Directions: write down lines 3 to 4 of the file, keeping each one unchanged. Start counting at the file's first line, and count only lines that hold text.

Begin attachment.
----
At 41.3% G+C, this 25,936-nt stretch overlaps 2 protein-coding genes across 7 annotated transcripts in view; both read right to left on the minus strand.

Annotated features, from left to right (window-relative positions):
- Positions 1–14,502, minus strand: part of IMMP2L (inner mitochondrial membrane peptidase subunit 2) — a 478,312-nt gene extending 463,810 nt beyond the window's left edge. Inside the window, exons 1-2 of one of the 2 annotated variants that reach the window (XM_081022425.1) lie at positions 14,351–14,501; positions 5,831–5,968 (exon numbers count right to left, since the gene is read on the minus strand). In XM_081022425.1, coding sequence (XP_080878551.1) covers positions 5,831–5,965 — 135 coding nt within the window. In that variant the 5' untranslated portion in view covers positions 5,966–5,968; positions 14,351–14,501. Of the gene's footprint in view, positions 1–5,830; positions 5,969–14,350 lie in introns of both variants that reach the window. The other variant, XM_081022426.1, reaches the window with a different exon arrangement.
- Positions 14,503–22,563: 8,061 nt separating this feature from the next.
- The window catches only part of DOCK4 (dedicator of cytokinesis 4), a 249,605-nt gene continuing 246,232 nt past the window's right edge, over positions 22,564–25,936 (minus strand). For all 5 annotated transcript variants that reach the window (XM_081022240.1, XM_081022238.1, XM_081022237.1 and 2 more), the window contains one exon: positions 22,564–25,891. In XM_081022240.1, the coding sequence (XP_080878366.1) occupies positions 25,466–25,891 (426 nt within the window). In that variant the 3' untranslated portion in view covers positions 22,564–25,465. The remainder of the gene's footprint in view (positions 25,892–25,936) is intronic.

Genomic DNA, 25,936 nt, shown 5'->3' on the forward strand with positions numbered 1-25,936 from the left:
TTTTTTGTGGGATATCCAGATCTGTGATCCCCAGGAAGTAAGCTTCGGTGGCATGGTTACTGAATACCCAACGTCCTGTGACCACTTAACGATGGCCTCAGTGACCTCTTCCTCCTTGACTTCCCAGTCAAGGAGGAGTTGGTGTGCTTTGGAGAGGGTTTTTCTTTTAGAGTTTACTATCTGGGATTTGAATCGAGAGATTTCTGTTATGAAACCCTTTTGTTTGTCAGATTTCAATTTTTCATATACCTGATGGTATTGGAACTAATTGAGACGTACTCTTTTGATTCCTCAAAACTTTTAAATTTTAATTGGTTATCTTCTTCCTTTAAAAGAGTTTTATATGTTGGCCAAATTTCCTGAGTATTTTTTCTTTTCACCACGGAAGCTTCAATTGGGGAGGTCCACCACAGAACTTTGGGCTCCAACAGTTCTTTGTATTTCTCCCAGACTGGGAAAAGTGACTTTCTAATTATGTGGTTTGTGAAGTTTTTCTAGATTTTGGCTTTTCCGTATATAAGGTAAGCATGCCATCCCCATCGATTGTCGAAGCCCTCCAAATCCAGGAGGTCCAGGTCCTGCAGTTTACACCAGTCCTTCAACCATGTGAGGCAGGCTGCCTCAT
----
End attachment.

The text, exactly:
- Positions 1–14,502, minus strand: part of IMMP2L (inner mitochondrial membrane peptidase subunit 2) — a 478,312-nt gene extending 463,810 nt beyond the window's left edge. Inside the window, exons 1-2 of one of the 2 annotated variants that reach the window (XM_081022425.1) lie at positions 14,351–14,501; positions 5,831–5,968 (exon numbers count right to left, since the gene is read on the minus strand). In XM_081022425.1, coding sequence (XP_080878551.1) covers positions 5,831–5,965 — 135 coding nt within the window. In that variant the 5' untranslated portion in view covers positions 5,966–5,968; positions 14,351–14,501. Of the gene's footprint in view, positions 1–5,830; positions 5,969–14,350 lie in introns of both variants that reach the window. The other variant, XM_081022426.1, reaches the window with a different exon arrangement.
- Positions 14,503–22,563: 8,061 nt separating this feature from the next.